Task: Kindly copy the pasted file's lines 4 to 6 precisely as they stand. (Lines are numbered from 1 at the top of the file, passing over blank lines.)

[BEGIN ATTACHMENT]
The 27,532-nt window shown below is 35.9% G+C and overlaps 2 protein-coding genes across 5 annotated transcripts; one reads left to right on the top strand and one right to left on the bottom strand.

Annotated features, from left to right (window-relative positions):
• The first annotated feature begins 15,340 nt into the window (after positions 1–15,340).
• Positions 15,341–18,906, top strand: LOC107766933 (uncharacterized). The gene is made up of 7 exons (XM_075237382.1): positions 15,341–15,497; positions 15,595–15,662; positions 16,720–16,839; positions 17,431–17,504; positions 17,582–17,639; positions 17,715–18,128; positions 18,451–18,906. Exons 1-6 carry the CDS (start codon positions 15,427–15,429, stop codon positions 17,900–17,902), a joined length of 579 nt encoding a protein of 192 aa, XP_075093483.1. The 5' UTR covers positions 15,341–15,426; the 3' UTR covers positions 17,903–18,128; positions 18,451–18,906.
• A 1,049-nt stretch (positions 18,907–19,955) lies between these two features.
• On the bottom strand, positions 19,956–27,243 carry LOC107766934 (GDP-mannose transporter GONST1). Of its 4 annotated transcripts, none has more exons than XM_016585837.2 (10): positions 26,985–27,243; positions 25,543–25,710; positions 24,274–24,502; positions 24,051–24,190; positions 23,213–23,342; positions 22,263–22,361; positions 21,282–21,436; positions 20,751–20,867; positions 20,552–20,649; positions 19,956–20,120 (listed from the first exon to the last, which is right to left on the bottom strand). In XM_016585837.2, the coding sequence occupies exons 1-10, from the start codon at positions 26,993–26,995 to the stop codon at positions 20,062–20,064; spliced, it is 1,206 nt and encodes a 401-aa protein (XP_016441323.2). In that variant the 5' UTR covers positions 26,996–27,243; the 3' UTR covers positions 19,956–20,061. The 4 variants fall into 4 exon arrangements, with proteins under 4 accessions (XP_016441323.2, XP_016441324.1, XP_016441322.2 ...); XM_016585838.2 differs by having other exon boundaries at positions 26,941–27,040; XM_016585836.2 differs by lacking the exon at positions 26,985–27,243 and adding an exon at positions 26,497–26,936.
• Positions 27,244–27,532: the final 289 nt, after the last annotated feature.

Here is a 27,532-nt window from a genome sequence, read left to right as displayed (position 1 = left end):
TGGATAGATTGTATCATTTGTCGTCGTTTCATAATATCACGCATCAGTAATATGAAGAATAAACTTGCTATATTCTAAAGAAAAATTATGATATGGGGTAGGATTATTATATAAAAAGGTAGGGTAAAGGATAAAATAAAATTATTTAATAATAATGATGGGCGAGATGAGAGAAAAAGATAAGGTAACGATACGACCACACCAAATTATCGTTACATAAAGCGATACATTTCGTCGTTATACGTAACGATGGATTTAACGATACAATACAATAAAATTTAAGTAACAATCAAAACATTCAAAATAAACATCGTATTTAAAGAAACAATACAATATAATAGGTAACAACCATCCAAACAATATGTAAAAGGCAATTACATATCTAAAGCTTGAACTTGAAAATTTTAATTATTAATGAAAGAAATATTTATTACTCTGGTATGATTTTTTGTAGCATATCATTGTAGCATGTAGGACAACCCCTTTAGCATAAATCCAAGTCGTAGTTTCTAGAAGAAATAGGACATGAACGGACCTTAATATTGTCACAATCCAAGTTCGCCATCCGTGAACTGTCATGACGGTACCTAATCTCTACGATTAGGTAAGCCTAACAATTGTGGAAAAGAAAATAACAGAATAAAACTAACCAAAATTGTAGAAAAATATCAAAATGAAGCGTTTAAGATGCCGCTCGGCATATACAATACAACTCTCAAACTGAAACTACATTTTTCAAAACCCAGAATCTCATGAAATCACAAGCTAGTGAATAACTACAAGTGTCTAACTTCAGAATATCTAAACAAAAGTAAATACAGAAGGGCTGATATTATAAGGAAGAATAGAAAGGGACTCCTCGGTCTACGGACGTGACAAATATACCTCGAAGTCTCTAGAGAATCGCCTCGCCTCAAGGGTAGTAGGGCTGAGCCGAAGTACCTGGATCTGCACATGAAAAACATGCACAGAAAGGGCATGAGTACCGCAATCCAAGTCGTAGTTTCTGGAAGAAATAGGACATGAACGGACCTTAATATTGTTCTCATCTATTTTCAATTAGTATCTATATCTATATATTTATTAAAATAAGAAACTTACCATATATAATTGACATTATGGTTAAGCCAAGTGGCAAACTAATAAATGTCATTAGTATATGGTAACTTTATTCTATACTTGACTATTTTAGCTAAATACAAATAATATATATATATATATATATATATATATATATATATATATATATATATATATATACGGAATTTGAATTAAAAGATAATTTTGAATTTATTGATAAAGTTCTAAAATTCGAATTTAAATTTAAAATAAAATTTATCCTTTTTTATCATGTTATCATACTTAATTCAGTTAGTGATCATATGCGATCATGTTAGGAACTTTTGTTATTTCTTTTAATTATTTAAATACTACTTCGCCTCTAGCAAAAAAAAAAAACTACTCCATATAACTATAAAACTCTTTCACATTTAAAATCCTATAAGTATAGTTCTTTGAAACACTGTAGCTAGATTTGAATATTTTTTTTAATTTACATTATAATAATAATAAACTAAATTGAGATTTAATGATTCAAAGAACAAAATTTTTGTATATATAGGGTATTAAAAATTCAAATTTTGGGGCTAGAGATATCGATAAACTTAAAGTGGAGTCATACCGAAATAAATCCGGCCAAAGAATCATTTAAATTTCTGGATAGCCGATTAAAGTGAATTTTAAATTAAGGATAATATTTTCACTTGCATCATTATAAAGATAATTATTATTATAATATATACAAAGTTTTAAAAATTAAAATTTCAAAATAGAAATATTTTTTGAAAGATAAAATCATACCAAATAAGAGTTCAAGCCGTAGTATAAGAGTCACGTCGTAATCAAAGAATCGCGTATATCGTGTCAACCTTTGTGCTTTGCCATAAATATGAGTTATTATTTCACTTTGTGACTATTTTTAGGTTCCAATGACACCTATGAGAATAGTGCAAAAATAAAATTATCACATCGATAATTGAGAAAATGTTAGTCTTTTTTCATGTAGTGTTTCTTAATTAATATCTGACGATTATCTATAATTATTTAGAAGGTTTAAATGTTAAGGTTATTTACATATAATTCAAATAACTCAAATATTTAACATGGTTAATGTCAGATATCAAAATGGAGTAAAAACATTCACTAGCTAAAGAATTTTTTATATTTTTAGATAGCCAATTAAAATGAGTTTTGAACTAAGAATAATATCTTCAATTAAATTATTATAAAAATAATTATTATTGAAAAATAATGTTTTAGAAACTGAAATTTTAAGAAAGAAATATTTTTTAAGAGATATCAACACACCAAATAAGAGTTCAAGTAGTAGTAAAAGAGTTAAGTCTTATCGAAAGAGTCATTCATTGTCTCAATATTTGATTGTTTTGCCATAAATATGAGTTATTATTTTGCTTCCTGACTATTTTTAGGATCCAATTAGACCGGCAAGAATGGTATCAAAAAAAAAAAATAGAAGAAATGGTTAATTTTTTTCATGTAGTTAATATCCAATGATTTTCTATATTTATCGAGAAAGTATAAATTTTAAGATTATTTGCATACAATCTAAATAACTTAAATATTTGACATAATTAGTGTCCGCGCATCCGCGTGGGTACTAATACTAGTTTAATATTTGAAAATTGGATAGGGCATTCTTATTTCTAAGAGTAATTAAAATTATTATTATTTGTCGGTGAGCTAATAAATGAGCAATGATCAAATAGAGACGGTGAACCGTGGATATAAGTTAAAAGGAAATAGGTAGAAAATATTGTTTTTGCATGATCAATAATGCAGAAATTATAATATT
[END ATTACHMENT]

• Positions 15,341–18,906, top strand: LOC107766933 (uncharacterized). The gene is made up of 7 exons (XM_075237382.1): positions 15,341–15,497; positions 15,595–15,662; positions 16,720–16,839; positions 17,431–17,504; positions 17,582–17,639; positions 17,715–18,128; positions 18,451–18,906. Exons 1-6 carry the CDS (start codon positions 15,427–15,429, stop codon positions 17,900–17,902), a joined length of 579 nt encoding a protein of 192 aa, XP_075093483.1. The 5' UTR covers positions 15,341–15,426; the 3' UTR covers positions 17,903–18,128; positions 18,451–18,906.
• A 1,049-nt stretch (positions 18,907–19,955) lies between these two features.
• On the bottom strand, positions 19,956–27,243 carry LOC107766934 (GDP-mannose transporter GONST1). Of its 4 annotated transcripts, none has more exons than XM_016585837.2 (10): positions 26,985–27,243; positions 25,543–25,710; positions 24,274–24,502; positions 24,051–24,190; positions 23,213–23,342; positions 22,263–22,361; positions 21,282–21,436; positions 20,751–20,867; positions 20,552–20,649; positions 19,956–20,120 (listed from the first exon to the last, which is right to left on the bottom strand). In XM_016585837.2, the coding sequence occupies exons 1-10, from the start codon at positions 26,993–26,995 to the stop codon at positions 20,062–20,064; spliced, it is 1,206 nt and encodes a 401-aa protein (XP_016441323.2). In that variant the 5' UTR covers positions 26,996–27,243; the 3' UTR covers positions 19,956–20,061. The 4 variants fall into 4 exon arrangements, with proteins under 4 accessions (XP_016441323.2, XP_016441324.1, XP_016441322.2 ...); XM_016585838.2 differs by having other exon boundaries at positions 26,941–27,040; XM_016585836.2 differs by lacking the exon at positions 26,985–27,243 and adding an exon at positions 26,497–26,936.